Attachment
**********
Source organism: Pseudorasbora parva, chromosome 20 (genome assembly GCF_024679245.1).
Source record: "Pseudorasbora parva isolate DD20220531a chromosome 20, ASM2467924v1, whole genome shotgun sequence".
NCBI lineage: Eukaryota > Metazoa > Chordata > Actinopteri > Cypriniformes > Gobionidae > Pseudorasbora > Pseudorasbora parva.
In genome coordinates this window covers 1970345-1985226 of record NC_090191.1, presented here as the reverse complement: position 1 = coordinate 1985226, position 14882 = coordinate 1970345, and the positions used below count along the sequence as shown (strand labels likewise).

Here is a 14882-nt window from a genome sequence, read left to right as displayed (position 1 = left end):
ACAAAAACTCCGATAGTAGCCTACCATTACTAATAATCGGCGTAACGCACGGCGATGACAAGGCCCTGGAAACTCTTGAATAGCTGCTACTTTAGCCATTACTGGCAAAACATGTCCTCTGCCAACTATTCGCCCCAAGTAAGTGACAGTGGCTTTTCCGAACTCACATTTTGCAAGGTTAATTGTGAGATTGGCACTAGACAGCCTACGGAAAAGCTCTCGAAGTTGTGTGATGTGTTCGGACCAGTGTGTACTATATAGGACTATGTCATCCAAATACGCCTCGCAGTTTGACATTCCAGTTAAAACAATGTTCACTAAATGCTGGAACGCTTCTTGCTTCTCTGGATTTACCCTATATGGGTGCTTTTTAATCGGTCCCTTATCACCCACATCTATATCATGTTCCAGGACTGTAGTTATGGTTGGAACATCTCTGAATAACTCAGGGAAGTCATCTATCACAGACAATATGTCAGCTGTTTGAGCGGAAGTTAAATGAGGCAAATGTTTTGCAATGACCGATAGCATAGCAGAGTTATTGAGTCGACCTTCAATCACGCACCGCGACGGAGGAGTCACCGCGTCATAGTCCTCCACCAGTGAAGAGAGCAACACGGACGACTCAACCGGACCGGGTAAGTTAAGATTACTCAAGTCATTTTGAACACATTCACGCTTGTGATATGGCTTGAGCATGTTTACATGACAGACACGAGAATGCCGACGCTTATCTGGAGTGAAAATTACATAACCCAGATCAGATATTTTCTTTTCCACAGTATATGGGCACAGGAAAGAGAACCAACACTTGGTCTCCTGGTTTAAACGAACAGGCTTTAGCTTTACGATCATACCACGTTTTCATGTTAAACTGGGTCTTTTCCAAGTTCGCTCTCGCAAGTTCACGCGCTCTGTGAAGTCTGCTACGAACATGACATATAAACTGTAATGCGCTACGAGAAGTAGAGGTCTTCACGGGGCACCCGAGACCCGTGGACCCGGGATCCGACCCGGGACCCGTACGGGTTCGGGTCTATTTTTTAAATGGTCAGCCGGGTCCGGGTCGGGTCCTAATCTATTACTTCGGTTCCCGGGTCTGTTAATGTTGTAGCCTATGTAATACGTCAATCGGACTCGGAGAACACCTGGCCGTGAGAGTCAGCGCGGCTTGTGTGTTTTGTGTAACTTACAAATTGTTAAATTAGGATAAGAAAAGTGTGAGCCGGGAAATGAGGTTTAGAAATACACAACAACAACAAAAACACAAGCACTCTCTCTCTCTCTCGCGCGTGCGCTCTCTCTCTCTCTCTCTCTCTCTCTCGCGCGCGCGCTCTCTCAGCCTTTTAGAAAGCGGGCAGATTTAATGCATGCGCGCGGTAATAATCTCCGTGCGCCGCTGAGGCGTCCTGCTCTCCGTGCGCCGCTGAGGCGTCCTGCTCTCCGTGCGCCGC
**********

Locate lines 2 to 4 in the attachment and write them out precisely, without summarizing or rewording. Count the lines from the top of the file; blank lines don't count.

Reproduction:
Source record: "Pseudorasbora parva isolate DD20220531a chromosome 20, ASM2467924v1, whole genome shotgun sequence".
NCBI lineage: Eukaryota > Metazoa > Chordata > Actinopteri > Cypriniformes > Gobionidae > Pseudorasbora > Pseudorasbora parva.
In genome coordinates this window covers 1970345-1985226 of record NC_090191.1, presented here as the reverse complement: position 1 = coordinate 1985226, position 14882 = coordinate 1970345, and the positions used below count along the sequence as shown (strand labels likewise).